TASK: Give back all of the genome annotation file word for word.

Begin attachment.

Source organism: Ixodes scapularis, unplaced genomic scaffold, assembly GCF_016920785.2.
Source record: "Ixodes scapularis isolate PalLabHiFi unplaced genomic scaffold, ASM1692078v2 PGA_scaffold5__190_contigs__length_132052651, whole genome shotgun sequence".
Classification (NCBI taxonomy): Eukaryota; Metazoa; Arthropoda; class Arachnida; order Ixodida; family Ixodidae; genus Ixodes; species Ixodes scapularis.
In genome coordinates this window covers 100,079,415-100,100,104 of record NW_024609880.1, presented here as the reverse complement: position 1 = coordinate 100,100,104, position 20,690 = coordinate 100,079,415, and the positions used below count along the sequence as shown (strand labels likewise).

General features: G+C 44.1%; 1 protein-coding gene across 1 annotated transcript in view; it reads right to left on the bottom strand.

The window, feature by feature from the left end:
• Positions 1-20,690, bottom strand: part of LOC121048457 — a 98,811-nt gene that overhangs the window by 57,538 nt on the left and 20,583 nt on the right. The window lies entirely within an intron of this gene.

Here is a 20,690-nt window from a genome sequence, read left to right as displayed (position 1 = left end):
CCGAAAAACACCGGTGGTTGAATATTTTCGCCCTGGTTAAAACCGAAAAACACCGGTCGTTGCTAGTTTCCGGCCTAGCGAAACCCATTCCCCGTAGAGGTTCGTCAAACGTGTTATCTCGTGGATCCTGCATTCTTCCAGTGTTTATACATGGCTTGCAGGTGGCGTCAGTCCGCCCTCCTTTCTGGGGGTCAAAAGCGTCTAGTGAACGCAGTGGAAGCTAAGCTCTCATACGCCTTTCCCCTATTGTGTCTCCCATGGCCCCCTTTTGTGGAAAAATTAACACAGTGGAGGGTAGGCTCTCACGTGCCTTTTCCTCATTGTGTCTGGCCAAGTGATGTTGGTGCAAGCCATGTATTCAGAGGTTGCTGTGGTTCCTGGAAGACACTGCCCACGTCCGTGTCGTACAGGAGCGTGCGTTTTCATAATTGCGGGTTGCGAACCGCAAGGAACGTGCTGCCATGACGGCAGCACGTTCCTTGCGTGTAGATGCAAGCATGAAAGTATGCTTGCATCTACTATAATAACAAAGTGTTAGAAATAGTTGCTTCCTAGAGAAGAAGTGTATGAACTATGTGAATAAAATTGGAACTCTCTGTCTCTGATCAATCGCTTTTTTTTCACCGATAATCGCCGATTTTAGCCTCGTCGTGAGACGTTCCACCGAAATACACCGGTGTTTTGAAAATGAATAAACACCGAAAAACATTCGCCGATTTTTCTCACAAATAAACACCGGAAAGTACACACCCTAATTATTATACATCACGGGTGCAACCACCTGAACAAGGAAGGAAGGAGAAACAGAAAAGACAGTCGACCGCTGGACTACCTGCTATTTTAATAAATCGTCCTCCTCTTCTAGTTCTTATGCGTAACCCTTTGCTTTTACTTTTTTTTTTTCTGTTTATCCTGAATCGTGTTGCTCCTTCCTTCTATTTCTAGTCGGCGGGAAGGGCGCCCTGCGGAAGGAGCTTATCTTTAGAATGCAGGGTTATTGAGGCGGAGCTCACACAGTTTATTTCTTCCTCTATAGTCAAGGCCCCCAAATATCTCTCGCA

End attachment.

Source organism: Ixodes scapularis, unplaced genomic scaffold, assembly GCF_016920785.2.
Source record: "Ixodes scapularis isolate PalLabHiFi unplaced genomic scaffold, ASM1692078v2 PGA_scaffold5__190_contigs__length_132052651, whole genome shotgun sequence".
Classification (NCBI taxonomy): Eukaryota; Metazoa; Arthropoda; class Arachnida; order Ixodida; family Ixodidae; genus Ixodes; species Ixodes scapularis.
In genome coordinates this window covers 100,079,415-100,100,104 of record NW_024609880.1, presented here as the reverse complement: position 1 = coordinate 100,100,104, position 20,690 = coordinate 100,079,415, and the positions used below count along the sequence as shown (strand labels likewise).

General features: G+C 44.1%; 1 protein-coding gene across 1 annotated transcript in view; it reads right to left on the bottom strand.

The window, feature by feature from the left end:
• Positions 1-20,690, bottom strand: part of LOC121048457 — a 98,811-nt gene that overhangs the window by 57,538 nt on the left and 20,583 nt on the right. The window lies entirely within an intron of this gene.

Here is a 20,690-nt window from a genome sequence, read left to right as displayed (position 1 = left end):
CCGAAAAACACCGGTGGTTGAATATTTTCGCCCTGGTTAAAACCGAAAAACACCGGTCGTTGCTAGTTTCCGGCCTAGCGAAACCCATTCCCCGTAGAGGTTCGTCAAACGTGTTATCTCGTGGATCCTGCATTCTTCCAGTGTTTATACATGGCTTGCAGGTGGCGTCAGTCCGCCCTCCTTTCTGGGGGTCAAAAGCGTCTAGTGAACGCAGTGGAAGCTAAGCTCTCATACGCCTTTCCCCTATTGTGTCTCCCATGGCCCCCTTTTGTGGAAAAATTAACACAGTGGAGGGTAGGCTCTCACGTGCCTTTTCCTCATTGTGTCTGGCCAAGTGATGTTGGTGCAAGCCATGTATTCAGAGGTTGCTGTGGTTCCTGGAAGACACTGCCCACGTCCGTGTCGTACAGGAGCGTGCGTTTTCATAATTGCGGGTTGCGAACCGCAAGGAACGTGCTGCCATGACGGCAGCACGTTCCTTGCGTGTAGATGCAAGCATGAAAGTATGCTTGCATCTACTATAATAACAAAGTGTTAGAAATAGTTGCTTCCTAGAGAAGAAGTGTATGAACTATGTGAATAAAATTGGAACTCTCTGTCTCTGATCAATCGCTTTTTTTTCACCGATAATCGCCGATTTTAGCCTCGTCGTGAGACGTTCCACCGAAATACACCGGTGTTTTGAAAATGAATAAACACCGAAAAACATTCGCCGATTTTTCTCACAAATAAACACCGGAAAGTACACACCCTAATTATTATACATCACGGGTGCAACCACCTGAACAAGGAAGGAAGGAGAAACAGAAAAGACAGTCGACCGCTGGACTACCTGCTATTTTAATAAATCGTCCTCCTCTTCTAGTTCTTATGCGTAACCCTTTGCTTTTACTTTTTTTTTTTCTGTTTATCCTGAATCGTGTTGCTCCTTCCTTCTATTTCTAGTCGGCGGGAAGGGCGCCCTGCGGAAGGAGCTTATCTTTAGAATGCAGGGTTATTGAGGCGGAGCTCACACAGTTTATTTCTTCCTCTATAGTCAAGGCCCCCAAATATCTCTCGCA